Golf: Former Kiwi caddy Steve Williams sees improved attitude in Tiger Woods

Steve Williams and Tiger Woods at the 2010 Open Championship
Steve Williams and Tiger Woods at the 2010 Open Championship.

Former golf caddy Steve Williams has noticed a change in Tiger Woods after the American's victory at the US Masters this week.

Kiwi Williams and Woods formed one of the game's greatest combinations for 12 years, when the latter won 13 Major championships and established himself as a generation's top player.

But the pair fell out in 2011, soon after Woods' marital infidelities were exposed, and Williams went on to assist Aussie Adam Scott to the world number-one ranking and his first Major victory - the 2013 Masters.

Williams, 55, told Players Voice that he broke his personal rule of never watching golf on TV to witness Woods' latest triumph over the weekend - and noted a huge change in the player's demeanour.

"What really caught my attention was the celebration that came after he won," Williams said. "The outpouring of emotion is testimony to the fact that winning his 15th Major was harder than winning his first one.

"It's a special moment in his career, after he'd gone through a really tough time personally and with his back injury.

"To have successful surgery - and there's no guarantee the surgery was going to be successful - that has enabled him to not only play golf, but to be able to keep physically working on his fitness was a major milestone for him."

Just as important was how his rivals received his victory - and how he, in turn, responded to them.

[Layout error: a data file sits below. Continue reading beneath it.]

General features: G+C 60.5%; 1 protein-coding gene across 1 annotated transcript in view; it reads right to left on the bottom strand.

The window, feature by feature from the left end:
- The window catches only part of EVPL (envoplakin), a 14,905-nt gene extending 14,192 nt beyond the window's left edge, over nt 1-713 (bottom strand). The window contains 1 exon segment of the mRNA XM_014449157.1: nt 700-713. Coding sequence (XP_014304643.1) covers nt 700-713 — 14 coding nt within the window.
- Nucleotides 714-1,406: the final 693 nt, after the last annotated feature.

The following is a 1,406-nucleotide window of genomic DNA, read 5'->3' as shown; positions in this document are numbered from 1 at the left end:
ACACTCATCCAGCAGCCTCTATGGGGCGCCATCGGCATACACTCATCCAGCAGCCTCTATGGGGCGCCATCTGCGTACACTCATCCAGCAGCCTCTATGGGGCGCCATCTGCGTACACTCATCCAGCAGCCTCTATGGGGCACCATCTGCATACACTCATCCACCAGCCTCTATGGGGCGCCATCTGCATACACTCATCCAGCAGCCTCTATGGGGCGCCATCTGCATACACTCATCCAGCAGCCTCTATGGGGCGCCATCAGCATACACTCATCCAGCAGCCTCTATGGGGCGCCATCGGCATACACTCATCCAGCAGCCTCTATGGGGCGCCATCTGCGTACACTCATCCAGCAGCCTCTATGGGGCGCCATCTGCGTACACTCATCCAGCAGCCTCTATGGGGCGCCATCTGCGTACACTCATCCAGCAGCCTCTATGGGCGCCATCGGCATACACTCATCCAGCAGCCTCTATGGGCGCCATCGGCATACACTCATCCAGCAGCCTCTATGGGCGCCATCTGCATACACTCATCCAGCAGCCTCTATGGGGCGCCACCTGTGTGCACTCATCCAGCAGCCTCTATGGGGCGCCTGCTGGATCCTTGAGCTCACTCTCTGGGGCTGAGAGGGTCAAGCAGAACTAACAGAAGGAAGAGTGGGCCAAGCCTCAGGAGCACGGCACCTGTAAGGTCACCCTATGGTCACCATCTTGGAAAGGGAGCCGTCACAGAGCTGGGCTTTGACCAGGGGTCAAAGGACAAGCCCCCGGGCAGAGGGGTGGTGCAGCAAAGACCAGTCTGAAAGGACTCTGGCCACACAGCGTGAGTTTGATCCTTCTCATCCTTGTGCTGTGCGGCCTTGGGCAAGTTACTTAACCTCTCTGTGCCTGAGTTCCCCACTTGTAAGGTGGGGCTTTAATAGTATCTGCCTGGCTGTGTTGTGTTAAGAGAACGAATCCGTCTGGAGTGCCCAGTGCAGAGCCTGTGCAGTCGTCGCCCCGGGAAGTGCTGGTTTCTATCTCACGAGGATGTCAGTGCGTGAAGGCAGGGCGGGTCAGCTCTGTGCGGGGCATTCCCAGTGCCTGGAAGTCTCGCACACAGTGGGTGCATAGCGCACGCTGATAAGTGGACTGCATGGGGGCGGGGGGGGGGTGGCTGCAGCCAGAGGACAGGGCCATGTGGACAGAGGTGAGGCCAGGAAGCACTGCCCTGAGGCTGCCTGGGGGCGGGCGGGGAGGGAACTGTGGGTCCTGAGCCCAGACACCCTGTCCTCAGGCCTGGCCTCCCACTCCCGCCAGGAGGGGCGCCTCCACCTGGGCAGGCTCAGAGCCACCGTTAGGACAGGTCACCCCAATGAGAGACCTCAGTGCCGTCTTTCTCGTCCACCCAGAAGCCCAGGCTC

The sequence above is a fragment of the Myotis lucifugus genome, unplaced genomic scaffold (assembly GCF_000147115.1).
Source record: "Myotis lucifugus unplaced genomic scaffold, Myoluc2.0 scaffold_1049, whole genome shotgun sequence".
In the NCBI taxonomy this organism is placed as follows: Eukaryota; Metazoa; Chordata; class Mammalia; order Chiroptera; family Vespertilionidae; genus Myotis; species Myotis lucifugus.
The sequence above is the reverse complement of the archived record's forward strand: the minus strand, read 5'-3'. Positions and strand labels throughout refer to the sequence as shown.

"What I thought was outstanding were the number of players who lined up to congratulate him, as he walked off," Williams told Players Voice. "That was a great thing to see - Bubba Watson, Justin Thomas, Ian Poulter, Zach Johnson, I lost count of how many were there.

"They all understand what Tiger has done for the game and what he means to the game, and they understand that while the win is great for Tiger, it's also great for the game.

"But the celebration also showed a real chance in Tiger. I was impressed with how open and friendly he seemed.

"We all mellow with age - that's part of the process of getting older, but this was a significantly different Tiger."

Williams explained that after Woods returned from his scandal, he promised to improve his attitude towards fans and be more respectful of the game, but wasn't able to achieve that so quickly.

"There's now a very obvious change in his attitude, and I think that's got a lot to do with the passing of Arnold Palmer in 2016," said Williams. "Tiger was a huge fan of Arnold Palmer.

"Arnold had so much charisma and time for the fans - and deep down, I think Tiger wanted to carry on Arnold's legacy."

Now that Woods is again on track to challenge Jack Nicklaus' record of 18 Majors, Williams believes his resurrection is just the spur golf needs, as it struggles to maintain its foothold in the ever-expanding sports market.

"Looking at golf from a little place like New Zealand, we know the number of golf rounds played every year is decreasing, more courses closing than opening.

"To get Tiger back into the picture - with the way he polarises the game - one of the wider aspects of his success is that more kids will come back into the game."



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